Tuesday 18 December 2012

Positive Communication from Adobe regarding ColdFusion

In a break from the perceived doom & gloom I have been seeing recently regarding CFML - this blog, Sean's blog, Andy's blog (Andy's gripe is specifically about the ColdFusion installers not working on the current versions of Windows), the Fusion Authority blog etc, some  stuff from the Railo community (which seems a bit counterproductive to their cause, but it's only an element of the lunatic fringe that engage in this), and various series' of sound-bites on Twitter - Adobe published a very positive-sounding article on their official ColdFusion blog yesterday. It should come as no surprise that Adobe are sounding positive about their product, but it's really not something we hear too much of too often (Rakshith, take note ;-).

One might think that the article was all just self-promotion & marketing spiel, but this one actually had a bit of meat to it, which was refreshing.

The most surprising thing to me is that Rakshith says the previous quarter (he says "this quarter", but I am guessing it was Q3, as Id be surprised if they have the figures for Q4 yet) was the best they've had since 2008. This is good news. And, to be honest, I find it quite surprising. Other than upon initial release when there was a fair bit of excitement, the reaction to ColdFusion 10 has struck me as being fairly muted, and indeed with all the problems the updater has had and a bunch of significant performance bugs and a coupla security glitches, some people (me incl.) have been referring to ColdFusion 10 as this decade's ColdFusion 6.0. This is probably slightly unfair on CF10 as CFMX 6.0 was a travesty, and ColdFusion 10 is just a bit unstable. But the thing is, the initial muted hype around CF10's release died off quite quickly and has been replaced with irritation. So I thought it might count as a flop.  That said, the ColdFusion community "vibe" is generated by very few people in the bigger scheme of things, and simply because someone is saying something loud and long doesn't necessarily make it either true nor representative of how most people think.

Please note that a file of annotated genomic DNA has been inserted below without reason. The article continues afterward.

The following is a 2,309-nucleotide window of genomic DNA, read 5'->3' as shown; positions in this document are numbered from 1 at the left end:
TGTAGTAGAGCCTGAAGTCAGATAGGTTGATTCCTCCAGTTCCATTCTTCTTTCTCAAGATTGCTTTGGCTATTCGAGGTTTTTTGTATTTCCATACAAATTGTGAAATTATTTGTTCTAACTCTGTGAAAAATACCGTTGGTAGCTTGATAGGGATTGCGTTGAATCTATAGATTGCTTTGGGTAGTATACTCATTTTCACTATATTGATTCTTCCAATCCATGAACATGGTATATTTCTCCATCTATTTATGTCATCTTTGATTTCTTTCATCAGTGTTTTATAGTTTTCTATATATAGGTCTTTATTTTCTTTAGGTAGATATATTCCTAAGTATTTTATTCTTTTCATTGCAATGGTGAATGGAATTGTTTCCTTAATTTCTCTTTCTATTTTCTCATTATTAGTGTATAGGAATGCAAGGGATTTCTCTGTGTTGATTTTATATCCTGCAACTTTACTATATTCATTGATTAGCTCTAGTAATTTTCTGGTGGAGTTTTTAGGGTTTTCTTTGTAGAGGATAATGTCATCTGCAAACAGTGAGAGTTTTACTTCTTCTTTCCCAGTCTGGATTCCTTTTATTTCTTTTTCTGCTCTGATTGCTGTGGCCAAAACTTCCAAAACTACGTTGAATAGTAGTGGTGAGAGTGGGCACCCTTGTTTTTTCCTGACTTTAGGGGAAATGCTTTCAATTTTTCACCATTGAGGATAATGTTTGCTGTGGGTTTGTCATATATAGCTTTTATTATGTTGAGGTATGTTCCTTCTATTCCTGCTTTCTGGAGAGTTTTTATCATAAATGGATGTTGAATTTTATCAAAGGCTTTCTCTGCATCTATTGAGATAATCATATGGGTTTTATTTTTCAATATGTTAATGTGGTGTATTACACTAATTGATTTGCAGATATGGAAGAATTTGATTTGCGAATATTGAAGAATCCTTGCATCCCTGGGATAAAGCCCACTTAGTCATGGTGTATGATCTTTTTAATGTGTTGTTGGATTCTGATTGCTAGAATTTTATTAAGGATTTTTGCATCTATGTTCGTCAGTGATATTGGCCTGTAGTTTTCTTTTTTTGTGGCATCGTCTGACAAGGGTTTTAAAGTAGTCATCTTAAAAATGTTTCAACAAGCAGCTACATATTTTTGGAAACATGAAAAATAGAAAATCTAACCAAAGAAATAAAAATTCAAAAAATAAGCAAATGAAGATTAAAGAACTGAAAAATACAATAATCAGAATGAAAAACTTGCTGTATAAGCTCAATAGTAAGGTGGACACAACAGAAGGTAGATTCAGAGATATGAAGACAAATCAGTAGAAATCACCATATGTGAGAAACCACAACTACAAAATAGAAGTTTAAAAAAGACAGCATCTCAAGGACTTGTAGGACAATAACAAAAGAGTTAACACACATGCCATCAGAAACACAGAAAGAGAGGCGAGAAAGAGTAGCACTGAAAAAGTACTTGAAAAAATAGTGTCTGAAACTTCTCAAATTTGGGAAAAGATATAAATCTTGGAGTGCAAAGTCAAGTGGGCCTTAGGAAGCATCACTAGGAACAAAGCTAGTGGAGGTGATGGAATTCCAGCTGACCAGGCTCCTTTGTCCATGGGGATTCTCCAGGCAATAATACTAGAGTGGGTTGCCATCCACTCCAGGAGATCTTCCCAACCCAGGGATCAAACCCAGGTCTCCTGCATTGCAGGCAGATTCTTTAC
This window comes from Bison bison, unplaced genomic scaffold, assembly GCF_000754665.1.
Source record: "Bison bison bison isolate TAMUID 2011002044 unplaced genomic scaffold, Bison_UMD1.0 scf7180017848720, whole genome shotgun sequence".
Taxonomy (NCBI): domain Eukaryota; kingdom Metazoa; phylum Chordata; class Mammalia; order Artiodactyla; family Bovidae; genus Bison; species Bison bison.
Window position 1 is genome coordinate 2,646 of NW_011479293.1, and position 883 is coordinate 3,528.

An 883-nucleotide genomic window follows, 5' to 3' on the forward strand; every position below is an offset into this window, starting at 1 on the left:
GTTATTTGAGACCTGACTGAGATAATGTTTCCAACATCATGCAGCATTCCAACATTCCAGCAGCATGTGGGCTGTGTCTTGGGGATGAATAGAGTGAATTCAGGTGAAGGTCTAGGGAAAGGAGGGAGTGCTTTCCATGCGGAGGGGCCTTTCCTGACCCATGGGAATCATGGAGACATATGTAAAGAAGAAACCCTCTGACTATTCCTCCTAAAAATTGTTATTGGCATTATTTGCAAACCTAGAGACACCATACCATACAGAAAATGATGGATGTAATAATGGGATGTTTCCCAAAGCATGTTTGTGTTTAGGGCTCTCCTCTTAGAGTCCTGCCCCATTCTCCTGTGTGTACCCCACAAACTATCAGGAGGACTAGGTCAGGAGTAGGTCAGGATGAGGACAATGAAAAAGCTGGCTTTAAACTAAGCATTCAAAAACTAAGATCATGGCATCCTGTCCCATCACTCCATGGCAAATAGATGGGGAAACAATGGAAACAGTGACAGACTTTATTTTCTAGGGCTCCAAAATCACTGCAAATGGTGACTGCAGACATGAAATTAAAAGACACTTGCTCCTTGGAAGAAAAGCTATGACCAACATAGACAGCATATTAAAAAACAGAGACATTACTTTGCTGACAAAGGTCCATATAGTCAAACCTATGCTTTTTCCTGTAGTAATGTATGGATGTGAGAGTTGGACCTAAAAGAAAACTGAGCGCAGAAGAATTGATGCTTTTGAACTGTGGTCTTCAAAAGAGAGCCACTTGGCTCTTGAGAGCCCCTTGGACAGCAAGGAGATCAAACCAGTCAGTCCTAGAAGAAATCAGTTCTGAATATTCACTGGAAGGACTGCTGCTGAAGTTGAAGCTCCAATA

But, whatever, it's good news for ColdFusion if it's doing better: it'll make Adobe more interested in keeping it around.

Rakshith references the roadmap and "future" directions, but, sadly doesn't go into any further detail beyond pointing us back to the original high-level roadmap doc (PDF) that circulated a few months back. It'd be good if they could flesh-out some of these concepts they mention, especially given some of it is a bit marketing-speak, eg: "Enabling Enterprise to easily integrate with Social Media Streams". I mean... other than being great for buzzword bingo, what does this mean?  Without any expansion on what they're talking about here it could be The Next Big Thing, or simply something cringe-worthy like the integration of ZingCharts into <cfchart> ("cringe-worthy" might be overstating it, but it was a great waste of time because it's just easier to do a ZingChart with the ZingChart API than it is with <cfchart>).